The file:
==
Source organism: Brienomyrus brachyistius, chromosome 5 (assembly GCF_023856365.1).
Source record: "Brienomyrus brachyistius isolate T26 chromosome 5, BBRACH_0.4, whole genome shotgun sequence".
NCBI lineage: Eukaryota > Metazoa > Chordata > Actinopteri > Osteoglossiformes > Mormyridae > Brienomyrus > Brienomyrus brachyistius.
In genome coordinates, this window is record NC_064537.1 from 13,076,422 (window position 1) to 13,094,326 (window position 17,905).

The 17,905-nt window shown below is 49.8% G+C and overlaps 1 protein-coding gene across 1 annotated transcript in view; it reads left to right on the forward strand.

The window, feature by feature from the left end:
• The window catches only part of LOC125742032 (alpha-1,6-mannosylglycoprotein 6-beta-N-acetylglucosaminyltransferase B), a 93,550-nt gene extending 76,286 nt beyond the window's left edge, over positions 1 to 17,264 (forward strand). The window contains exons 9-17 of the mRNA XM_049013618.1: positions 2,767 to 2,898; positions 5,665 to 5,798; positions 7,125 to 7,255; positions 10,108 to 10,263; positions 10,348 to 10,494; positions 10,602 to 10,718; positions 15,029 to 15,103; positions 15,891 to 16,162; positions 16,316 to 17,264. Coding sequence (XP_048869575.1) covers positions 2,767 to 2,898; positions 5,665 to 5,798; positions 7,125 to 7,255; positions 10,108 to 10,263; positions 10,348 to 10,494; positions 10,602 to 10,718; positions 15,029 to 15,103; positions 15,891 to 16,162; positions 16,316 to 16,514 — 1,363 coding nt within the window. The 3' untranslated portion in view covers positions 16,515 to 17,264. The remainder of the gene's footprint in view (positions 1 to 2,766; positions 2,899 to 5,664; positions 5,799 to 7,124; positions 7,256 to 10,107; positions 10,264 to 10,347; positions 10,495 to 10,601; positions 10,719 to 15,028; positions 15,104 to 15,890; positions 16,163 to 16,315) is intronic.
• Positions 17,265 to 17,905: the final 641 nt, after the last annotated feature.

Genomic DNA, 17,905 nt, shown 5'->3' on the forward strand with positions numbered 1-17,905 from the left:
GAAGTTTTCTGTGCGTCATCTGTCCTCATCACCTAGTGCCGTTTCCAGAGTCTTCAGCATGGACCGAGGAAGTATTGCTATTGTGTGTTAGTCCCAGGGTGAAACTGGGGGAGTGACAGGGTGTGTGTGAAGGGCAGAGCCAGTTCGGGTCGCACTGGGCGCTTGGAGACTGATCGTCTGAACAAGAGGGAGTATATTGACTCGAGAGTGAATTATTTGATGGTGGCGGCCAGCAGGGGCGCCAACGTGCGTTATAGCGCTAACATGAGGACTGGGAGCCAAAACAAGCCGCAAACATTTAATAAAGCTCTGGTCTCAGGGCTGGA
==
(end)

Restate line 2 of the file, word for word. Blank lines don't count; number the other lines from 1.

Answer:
Source record: "Brienomyrus brachyistius isolate T26 chromosome 5, BBRACH_0.4, whole genome shotgun sequence".